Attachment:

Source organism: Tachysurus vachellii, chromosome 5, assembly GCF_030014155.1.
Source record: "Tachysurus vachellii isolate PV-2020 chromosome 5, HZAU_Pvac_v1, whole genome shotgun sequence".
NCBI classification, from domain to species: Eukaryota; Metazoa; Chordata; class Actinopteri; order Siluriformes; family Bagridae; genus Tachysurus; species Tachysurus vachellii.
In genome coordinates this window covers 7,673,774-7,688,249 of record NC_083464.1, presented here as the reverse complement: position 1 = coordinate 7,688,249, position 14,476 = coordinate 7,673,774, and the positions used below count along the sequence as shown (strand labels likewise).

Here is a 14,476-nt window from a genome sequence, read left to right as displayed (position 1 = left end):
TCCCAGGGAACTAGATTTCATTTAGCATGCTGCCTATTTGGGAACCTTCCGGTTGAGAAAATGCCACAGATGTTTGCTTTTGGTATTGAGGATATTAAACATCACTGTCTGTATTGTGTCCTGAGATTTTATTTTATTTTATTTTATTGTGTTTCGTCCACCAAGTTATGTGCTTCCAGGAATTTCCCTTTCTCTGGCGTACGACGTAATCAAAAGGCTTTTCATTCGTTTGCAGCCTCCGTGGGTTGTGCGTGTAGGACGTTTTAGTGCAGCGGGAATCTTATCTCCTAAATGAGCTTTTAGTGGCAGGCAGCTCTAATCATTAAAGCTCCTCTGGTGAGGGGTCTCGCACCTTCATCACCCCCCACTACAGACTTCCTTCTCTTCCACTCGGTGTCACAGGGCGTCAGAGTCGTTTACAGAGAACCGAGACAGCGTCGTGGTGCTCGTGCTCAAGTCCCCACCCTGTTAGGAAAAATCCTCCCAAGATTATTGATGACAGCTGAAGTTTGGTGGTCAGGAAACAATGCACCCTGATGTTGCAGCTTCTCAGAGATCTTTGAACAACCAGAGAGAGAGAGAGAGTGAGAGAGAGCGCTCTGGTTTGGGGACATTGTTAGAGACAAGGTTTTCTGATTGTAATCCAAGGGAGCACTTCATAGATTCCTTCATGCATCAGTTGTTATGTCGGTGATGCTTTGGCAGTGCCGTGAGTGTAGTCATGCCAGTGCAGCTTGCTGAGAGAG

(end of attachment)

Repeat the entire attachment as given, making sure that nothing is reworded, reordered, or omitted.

Source organism: Tachysurus vachellii, chromosome 5, assembly GCF_030014155.1.
Source record: "Tachysurus vachellii isolate PV-2020 chromosome 5, HZAU_Pvac_v1, whole genome shotgun sequence".
NCBI classification, from domain to species: Eukaryota; Metazoa; Chordata; class Actinopteri; order Siluriformes; family Bagridae; genus Tachysurus; species Tachysurus vachellii.
In genome coordinates this window covers 7,673,774-7,688,249 of record NC_083464.1, presented here as the reverse complement: position 1 = coordinate 7,688,249, position 14,476 = coordinate 7,673,774, and the positions used below count along the sequence as shown (strand labels likewise).

Here is a 14,476-nt window from a genome sequence, read left to right as displayed (position 1 = left end):
TCCCAGGGAACTAGATTTCATTTAGCATGCTGCCTATTTGGGAACCTTCCGGTTGAGAAAATGCCACAGATGTTTGCTTTTGGTATTGAGGATATTAAACATCACTGTCTGTATTGTGTCCTGAGATTTTATTTTATTTTATTTTATTGTGTTTCGTCCACCAAGTTATGTGCTTCCAGGAATTTCCCTTTCTCTGGCGTACGACGTAATCAAAAGGCTTTTCATTCGTTTGCAGCCTCCGTGGGTTGTGCGTGTAGGACGTTTTAGTGCAGCGGGAATCTTATCTCCTAAATGAGCTTTTAGTGGCAGGCAGCTCTAATCATTAAAGCTCCTCTGGTGAGGGGTCTCGCACCTTCATCACCCCCCACTACAGACTTCCTTCTCTTCCACTCGGTGTCACAGGGCGTCAGAGTCGTTTACAGAGAACCGAGACAGCGTCGTGGTGCTCGTGCTCAAGTCCCCACCCTGTTAGGAAAAATCCTCCCAAGATTATTGATGACAGCTGAAGTTTGGTGGTCAGGAAACAATGCACCCTGATGTTGCAGCTTCTCAGAGATCTTTGAACAACCAGAGAGAGAGAGAGAGTGAGAGAGAGCGCTCTGGTTTGGGGACATTGTTAGAGACAAGGTTTTCTGATTGTAATCCAAGGGAGCACTTCATAGATTCCTTCATGCATCAGTTGTTATGTCGGTGATGCTTTGGCAGTGCCGTGAGTGTAGTCATGCCAGTGCAGCTTGCTGAGAGAG